The term “hippie,” in the sense that we understand it now, was coined by a San Francisco journalist in a piece about the Blue Unicorn coffeehouse to refer to the new generation of Haight-Ashbury residents. Within a few years, “hippie” was being widely used by the mainstream press. The Haight-Ashbury residents weren’t calling themselves “hippies.” It wasn’t long until the term gained enough traction that every slacker in search of drugs, sex, music, and fun headed West, destroying the socio-political underpinnings of the lifestyle as it originally existed in the process. Of course, next came the stereotyping, followed by a marketing wave that completed the neutering process.

So beware that cover story in New York magazine or People identifying some group with whom you share a passion. The Nehru jacket will follow soon enough. Meaning, substance, and texture will be replaced by a two-dimensional stereotype subtrate upon which corporate America will culture a hideous market fungus., The edginess of the lifestyle will be turned into soft smooth sides. Salsa becomes onion-flavored ketchup; bagels nothing more than tiny loaves of Wonder Bread with holes in the center. Resist the labeling of your passion. By doing so, you resist definition, and hence pigeonholing, subsequent exploitation and metamorphosis, and ultimately, cultural death.

For the sneaker enthusiasts, we have it easy. We can just hope the fad runs its cycle and soon we can go back to finding classics at remote outlets and mom and pop stores for 30% of retail price. And we can go back to the day when wearing a pair of Nike Air Pressures leads to suspicious looks from the NYPD and being pulled out of the security line at the airport.

Posted in digglahhh, language, pop culture | 8 Comments »

A Brief History of History

Posted by metaphorical on 3 March 2008

Are students abysmally ignorant? Of course they are. Are they more abysmally ignorant than ever? That’s not so clear. The NY Times is far from the only publication taking a new survey at face value, but it does such an exemplary job of it, let’s start with them.

History Survey Stumps U.S. Teens


Published: February 26, 2008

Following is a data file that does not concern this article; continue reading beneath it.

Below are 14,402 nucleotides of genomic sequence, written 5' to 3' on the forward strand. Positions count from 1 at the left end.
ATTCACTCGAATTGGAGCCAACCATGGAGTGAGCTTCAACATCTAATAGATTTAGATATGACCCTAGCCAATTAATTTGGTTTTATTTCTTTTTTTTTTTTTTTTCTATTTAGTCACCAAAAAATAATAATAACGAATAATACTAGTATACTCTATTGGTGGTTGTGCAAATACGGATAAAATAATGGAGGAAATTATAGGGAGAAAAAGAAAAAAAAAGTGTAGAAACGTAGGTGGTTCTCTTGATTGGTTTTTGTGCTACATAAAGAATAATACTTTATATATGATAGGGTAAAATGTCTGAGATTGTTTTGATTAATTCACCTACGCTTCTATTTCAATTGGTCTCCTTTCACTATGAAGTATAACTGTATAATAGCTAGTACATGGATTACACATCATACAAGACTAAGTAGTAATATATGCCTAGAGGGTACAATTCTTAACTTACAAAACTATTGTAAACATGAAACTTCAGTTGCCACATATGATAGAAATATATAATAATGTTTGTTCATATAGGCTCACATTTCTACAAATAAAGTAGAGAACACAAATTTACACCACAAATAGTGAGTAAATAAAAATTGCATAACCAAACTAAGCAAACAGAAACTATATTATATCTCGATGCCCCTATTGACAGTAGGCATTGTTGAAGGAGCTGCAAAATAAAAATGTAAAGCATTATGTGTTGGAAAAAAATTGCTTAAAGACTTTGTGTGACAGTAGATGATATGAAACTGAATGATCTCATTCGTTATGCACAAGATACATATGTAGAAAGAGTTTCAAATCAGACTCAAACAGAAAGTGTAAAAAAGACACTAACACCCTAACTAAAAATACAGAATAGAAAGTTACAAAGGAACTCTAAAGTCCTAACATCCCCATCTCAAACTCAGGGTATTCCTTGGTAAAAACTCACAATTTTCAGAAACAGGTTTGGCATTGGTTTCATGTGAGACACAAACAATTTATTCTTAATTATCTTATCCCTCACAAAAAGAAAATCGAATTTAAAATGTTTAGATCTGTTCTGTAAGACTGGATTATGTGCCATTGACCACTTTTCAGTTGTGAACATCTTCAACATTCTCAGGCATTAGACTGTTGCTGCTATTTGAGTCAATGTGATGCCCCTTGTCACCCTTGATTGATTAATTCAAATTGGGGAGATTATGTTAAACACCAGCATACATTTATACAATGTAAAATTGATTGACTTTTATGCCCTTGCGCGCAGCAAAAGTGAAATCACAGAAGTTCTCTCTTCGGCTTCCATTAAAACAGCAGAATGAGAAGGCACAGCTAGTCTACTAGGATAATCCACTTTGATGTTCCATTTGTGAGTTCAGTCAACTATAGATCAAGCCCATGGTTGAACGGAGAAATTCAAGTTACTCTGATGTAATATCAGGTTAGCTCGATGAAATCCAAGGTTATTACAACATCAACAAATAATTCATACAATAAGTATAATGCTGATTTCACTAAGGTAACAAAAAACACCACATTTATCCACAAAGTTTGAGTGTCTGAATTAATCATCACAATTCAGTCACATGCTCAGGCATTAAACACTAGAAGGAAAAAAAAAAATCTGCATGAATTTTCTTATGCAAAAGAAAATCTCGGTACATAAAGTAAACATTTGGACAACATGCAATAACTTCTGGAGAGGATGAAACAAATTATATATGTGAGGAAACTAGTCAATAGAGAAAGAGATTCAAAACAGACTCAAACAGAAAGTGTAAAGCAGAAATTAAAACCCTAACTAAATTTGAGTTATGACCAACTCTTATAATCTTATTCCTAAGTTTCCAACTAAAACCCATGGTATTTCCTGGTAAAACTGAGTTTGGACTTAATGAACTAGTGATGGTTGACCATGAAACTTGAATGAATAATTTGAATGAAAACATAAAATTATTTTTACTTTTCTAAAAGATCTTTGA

Fewer than half of American teenagers who were asked basic questions about history and literature during a recent telephone survey knew when the Civil War was fought, and one-quarter thought that Christopher Columbus sailed to the New World sometime after 1750, not in 1492.

The results of the survey, released Tuesday, demonstrate that a significant proportion of American teenagers live in “stunning ignorance” of history and literature, according to the group that commissioned it. Known as Common Core, the organization describes itself as a new, nonpartisan research and advocacy organization that will press for more teaching of the liberal arts in American public schools.

We get the usual litany of teen ignorance: one-fourth failed to identify Adolf Hitler, only 4 out of ten 10
could pick the name of Ralph Ellison’s “Invisible Man,” from a list of titles, and “only about half knew that in the Bible, Job is known for his patience in suffering.”

It seems to me that in a nation where half of all adults reject the truth of evolution in favor of the six-day theory of creation, the fewer teens who know their Bible the better. But let’s leave that aside.

Arguably the two most serious educators in the new group are its co-chairs, Antonia Cortese, of the American Federation of Teachers, and Diane Ravitch, who now teaches in at the Steinhardt School of Education of New York University but was assistant secretary of education in the elder Bush’s administration. According to the Times, they’re leading the charge against NCLB.

The group argues that President Bush’s No Child Left Behind law has impoverished America’s public school curriculum by holding schools accountable for student scores on annual tests in reading and math but in no other subjects.

But over on the History News Network, Ravitch wrote

I cannot now speak for the board, as the organization is just getting underway and board members have yet to articulate their areas of agreement and disagreement.

The Times later says:

In a joint introduction to their report, Ms. Cortese and Dr. Ravitch did not directly blame the No Child law for the dismal survey results, but argued that the law has led schools to focus too narrowly on reading and math, thereby crowding time out of the school day for history, literature and other subjects.